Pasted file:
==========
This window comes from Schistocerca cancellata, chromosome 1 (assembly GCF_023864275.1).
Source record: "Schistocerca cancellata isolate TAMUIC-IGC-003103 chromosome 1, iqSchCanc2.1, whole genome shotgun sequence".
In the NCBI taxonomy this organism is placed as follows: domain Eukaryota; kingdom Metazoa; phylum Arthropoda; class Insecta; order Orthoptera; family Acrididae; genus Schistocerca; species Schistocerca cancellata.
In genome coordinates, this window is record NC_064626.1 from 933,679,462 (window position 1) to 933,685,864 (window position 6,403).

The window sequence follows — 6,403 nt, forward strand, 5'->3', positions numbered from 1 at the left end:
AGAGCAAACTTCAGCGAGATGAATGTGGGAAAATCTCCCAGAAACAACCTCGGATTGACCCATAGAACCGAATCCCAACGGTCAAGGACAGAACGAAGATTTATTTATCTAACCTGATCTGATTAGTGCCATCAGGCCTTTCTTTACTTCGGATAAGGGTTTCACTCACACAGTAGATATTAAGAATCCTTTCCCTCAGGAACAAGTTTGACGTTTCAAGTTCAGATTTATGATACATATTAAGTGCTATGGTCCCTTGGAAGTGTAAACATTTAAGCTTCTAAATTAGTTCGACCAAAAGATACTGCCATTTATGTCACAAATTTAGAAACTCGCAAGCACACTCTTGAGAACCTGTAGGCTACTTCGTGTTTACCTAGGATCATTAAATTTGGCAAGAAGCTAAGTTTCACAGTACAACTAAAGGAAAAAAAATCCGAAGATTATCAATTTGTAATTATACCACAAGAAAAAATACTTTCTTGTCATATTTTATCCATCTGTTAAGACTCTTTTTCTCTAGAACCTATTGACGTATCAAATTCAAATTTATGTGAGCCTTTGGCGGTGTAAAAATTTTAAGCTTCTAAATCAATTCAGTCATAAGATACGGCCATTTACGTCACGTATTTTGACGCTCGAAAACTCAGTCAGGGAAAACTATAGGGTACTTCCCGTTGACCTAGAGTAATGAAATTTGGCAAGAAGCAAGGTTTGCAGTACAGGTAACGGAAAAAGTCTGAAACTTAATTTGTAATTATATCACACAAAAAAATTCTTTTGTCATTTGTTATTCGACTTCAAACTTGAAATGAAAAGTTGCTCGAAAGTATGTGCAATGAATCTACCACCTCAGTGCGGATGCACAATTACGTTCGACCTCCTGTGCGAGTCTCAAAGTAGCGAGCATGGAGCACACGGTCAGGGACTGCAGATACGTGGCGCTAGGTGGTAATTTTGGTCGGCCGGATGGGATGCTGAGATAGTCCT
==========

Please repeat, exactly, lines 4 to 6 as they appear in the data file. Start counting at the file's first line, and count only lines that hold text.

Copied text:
In genome coordinates, this window is record NC_064626.1 from 933,679,462 (window position 1) to 933,685,864 (window position 6,403).

The window sequence follows — 6,403 nt, forward strand, 5'->3', positions numbered from 1 at the left end:
AGAGCAAACTTCAGCGAGATGAATGTGGGAAAATCTCCCAGAAACAACCTCGGATTGACCCATAGAACCGAATCCCAACGGTCAAGGACAGAACGAAGATTTATTTATCTAACCTGATCTGATTAGTGCCATCAGGCCTTTCTTTACTTCGGATAAGGGTTTCACTCACACAGTAGATATTAAGAATCCTTTCCCTCAGGAACAAGTTTGACGTTTCAAGTTCAGATTTATGATACATATTAAGTGCTATGGTCCCTTGGAAGTGTAAACATTTAAGCTTCTAAATTAGTTCGACCAAAAGATACTGCCATTTATGTCACAAATTTAGAAACTCGCAAGCACACTCTTGAGAACCTGTAGGCTACTTCGTGTTTACCTAGGATCATTAAATTTGGCAAGAAGCTAAGTTTCACAGTACAACTAAAGGAAAAAAAATCCGAAGATTATCAATTTGTAATTATACCACAAGAAAAAATACTTTCTTGTCATATTTTATCCATCTGTTAAGACTCTTTTTCTCTAGAACCTATTGACGTATCAAATTCAAATTTATGTGAGCCTTTGGCGGTGTAAAAATTTTAAGCTTCTAAATCAATTCAGTCATAAGATACGGCCATTTACGTCACGTATTTTGACGCTCGAAAACTCAGTCAGGGAAAACTATAGGGTACTTCCCGTTGACCTAGAGTAATGAAATTTGGCAAGAAGCAAGGTTTGCAGTACAGGTAACGGAAAAAGTCTGAAACTTAATTTGTAATTATATCACACAAAAAAATTCTTTTGTCATTTGTTATTCGACTTCAAACTTGAAATGAAAAGTTGCTCGAAAGTATGTGCAATGAATCTACCACCTCAGTGCGGATGCACAATTACGTTCGACCTCCTGTGCGAGTCTCAAAGTAGCGAGCATGGAGCACACGGTCAGGGACTGCAGATACGTGGCGCTAGGTGGTAATTTTGGTCGGCCGGATGGGATGCTGAGATAGTCCT